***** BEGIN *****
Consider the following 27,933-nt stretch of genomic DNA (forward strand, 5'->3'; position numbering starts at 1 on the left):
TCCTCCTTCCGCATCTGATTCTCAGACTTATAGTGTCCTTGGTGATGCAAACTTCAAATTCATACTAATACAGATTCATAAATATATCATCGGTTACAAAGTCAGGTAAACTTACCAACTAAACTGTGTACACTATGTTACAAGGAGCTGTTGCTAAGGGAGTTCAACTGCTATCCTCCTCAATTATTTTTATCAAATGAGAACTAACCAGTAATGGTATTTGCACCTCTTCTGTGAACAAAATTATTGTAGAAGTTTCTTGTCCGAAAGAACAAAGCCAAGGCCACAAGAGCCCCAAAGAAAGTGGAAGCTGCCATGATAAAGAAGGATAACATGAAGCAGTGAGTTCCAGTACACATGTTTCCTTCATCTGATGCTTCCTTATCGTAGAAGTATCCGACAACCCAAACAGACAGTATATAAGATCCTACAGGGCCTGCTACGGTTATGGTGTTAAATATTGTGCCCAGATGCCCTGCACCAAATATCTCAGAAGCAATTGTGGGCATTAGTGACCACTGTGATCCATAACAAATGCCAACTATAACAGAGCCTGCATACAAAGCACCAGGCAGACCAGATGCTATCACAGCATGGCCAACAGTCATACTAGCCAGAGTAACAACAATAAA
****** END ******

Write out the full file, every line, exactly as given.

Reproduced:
Consider the following 27,933-nt stretch of genomic DNA (forward strand, 5'->3'; position numbering starts at 1 on the left):
TCCTCCTTCCGCATCTGATTCTCAGACTTATAGTGTCCTTGGTGATGCAAACTTCAAATTCATACTAATACAGATTCATAAATATATCATCGGTTACAAAGTCAGGTAAACTTACCAACTAAACTGTGTACACTATGTTACAAGGAGCTGTTGCTAAGGGAGTTCAACTGCTATCCTCCTCAATTATTTTTATCAAATGAGAACTAACCAGTAATGGTATTTGCACCTCTTCTGTGAACAAAATTATTGTAGAAGTTTCTTGTCCGAAAGAACAAAGCCAAGGCCACAAGAGCCCCAAAGAAAGTGGAAGCTGCCATGATAAAGAAGGATAACATGAAGCAGTGAGTTCCAGTACACATGTTTCCTTCATCTGATGCTTCCTTATCGTAGAAGTATCCGACAACCCAAACAGACAGTATATAAGATCCTACAGGGCCTGCTACGGTTATGGTGTTAAATATTGTGCCCAGATGCCCTGCACCAAATATCTCAGAAGCAATTGTGGGCATTAGTGACCACTGTGATCCATAACAAATGCCAACTATAACAGAGCCTGCATACAAAGCACCAGGCAGACCAGATGCTATCACAGCATGGCCAACAGTCATACTAGCCAGAGTAACAACAATAAA